Suicide means not only a tragic loss of a life but also great sadness and soul-searching by the family and friends of the person who has died, as well as in the wider community. Around 2,000 Australians die from suicide every year. For every person who dies in this way, it is estimated there are at least another 30 people who attempt suicide. Death by suicide is highest for men aged between 25 and 34, although suicidal behaviour is more common in women than men. There is a significant association between mental health problems and suicidal behaviour. Of those who die by suicide, many – probably a majority – have experienced a mental illness such as depression, bipolar disorder or schizophrenia.
Around 20 per cent of Australians are affected by some form of mental illness every year, yet many do not receive the treatment and support they need. The suicide rate among people with a mental illness is at least seven times higher than the general population. It is one of the main causes of premature death in this group. With effective treatment, social support and time many who have attempted or seriously thought about ending their lives can go on to live full and productive lives.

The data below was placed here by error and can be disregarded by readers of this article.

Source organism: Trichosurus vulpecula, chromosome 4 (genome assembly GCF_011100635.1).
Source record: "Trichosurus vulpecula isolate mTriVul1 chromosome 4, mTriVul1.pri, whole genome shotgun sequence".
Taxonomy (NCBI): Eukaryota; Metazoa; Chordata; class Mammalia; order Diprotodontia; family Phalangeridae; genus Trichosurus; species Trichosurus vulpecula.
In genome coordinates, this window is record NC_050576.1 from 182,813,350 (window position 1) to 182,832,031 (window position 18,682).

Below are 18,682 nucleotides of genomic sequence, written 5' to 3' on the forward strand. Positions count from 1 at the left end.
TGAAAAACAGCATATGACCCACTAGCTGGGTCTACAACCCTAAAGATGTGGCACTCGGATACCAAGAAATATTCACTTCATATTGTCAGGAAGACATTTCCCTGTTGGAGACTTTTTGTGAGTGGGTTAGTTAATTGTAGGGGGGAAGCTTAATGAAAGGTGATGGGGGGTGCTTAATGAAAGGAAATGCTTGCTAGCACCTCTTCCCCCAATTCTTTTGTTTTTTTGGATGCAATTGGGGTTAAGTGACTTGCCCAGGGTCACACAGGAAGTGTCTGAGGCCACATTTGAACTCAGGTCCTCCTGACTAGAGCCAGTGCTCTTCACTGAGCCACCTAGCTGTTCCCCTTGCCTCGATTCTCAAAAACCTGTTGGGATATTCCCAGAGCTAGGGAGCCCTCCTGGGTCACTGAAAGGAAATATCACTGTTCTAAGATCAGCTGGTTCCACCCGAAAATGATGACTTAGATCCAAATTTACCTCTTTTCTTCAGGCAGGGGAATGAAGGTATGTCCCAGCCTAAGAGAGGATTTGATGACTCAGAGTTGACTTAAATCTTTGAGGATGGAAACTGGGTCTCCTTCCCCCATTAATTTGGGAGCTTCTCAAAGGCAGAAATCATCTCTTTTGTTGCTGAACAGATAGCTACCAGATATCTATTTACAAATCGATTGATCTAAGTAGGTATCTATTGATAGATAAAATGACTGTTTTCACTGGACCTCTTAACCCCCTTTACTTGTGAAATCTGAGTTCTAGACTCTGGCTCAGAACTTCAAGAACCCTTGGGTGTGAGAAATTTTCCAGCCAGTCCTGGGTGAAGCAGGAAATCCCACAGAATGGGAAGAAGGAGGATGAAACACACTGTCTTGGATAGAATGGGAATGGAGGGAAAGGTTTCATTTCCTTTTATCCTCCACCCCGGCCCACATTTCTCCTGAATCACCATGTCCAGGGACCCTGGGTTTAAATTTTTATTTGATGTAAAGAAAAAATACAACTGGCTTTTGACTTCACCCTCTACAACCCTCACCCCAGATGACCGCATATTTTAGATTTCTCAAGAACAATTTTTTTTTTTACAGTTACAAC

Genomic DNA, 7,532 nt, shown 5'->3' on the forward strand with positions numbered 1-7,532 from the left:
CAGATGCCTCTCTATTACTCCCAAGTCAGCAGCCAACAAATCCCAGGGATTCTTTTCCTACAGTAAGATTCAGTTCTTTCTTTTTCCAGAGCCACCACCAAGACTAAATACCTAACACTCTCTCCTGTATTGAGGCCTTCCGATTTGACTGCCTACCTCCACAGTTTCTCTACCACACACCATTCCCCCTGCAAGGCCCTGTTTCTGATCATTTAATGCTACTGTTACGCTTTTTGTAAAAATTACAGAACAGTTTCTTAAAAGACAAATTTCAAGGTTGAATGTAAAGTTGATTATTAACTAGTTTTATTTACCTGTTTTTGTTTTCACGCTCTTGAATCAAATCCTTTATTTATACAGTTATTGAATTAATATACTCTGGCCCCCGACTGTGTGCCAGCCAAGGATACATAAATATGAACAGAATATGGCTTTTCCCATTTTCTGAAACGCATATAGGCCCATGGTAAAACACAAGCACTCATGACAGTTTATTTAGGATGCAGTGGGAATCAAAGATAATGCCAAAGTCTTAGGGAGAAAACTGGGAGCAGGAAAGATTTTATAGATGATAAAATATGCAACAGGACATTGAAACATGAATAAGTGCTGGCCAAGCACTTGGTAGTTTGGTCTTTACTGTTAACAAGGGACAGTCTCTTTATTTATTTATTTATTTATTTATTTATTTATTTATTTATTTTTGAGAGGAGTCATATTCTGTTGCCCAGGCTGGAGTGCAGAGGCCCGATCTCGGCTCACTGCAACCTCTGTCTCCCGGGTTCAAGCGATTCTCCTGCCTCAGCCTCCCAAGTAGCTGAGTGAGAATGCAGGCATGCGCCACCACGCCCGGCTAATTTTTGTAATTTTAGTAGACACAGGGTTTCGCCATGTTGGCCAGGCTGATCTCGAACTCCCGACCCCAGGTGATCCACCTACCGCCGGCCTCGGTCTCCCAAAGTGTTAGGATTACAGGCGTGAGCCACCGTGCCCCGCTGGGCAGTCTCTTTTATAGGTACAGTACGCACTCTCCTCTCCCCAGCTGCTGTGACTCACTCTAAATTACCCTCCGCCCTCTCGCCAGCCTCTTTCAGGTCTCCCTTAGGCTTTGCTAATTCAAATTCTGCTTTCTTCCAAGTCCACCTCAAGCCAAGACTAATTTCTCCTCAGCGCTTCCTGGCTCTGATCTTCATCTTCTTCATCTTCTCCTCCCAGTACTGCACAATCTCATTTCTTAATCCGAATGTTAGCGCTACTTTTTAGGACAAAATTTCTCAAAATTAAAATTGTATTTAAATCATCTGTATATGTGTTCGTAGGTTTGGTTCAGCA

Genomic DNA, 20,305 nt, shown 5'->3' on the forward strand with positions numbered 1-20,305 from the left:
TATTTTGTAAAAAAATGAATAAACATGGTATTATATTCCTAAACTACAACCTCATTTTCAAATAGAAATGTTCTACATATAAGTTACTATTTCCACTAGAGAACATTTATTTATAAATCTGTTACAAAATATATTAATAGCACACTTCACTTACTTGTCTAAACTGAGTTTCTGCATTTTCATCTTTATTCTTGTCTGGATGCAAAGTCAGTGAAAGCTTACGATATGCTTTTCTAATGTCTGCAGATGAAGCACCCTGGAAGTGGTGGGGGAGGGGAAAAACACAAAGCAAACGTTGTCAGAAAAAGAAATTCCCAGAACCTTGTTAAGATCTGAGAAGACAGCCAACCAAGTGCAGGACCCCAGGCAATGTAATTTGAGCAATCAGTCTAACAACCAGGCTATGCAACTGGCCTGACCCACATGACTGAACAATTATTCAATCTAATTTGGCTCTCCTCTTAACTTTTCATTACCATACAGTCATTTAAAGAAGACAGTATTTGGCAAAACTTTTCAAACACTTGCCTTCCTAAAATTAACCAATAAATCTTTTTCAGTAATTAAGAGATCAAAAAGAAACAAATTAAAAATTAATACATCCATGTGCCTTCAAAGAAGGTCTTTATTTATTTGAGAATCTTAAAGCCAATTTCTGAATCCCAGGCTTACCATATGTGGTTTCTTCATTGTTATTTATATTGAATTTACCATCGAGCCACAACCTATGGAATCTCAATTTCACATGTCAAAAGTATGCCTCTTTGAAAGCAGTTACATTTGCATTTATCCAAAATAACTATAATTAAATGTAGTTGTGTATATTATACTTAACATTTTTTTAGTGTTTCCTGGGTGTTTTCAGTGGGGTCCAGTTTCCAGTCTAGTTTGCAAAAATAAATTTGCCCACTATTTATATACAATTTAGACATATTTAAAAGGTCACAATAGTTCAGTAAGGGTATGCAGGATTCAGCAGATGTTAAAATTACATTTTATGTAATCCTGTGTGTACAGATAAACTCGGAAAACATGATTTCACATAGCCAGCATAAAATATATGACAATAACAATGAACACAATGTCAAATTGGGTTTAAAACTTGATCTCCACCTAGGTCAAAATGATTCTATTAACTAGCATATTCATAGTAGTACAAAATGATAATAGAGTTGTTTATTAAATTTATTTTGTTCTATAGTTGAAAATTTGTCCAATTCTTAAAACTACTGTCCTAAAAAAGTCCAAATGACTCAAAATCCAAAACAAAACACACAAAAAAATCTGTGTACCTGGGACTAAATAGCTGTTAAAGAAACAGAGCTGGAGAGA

For people with a mental illness, the distress caused by the illness can be so great they may feel an overwhelming desire to end their life. People recently discharged from psychiatric care are at higher risk of suicide. Knowing someone who has recently died by suicide may also increase risk. A suicide attempt may be an early sign of a mental illness developing, and it is important to get help from a doctor. For someone with a mental illness, the following may contribute to the risk of suicide:
Self-harm means any behaviour which involves the deliberate causing of pain or injury to oneself. This includes cutting, burning or hitting oneself, overdosing on prescription or illegal drugs, or even binge-eating or starvation, abuse of drugs or alcohol or repeatedly putting oneself in dangerous situations.
Self-harm is usually a response to distress – often the distress associated with mental illness or trauma. In the short-term, some people find that it provides temporary relief from the psychological distress they are experiencing. While people who selfharm do not necessarily mean to kill themselves, it often becomes a compulsive and dangerous activity, and requires careful professional help.
It is important to ask your doctor about any concerns you have, whether about yourself or another person. See other SANE Factsheets on how to help if you or someone else is experiencing suicidal thoughts, or has been bereaved by a suicide. SANE also produces a range of easy-to-read publications and multimedia resources on mental illness.
Last Reviewed: 01 January 2013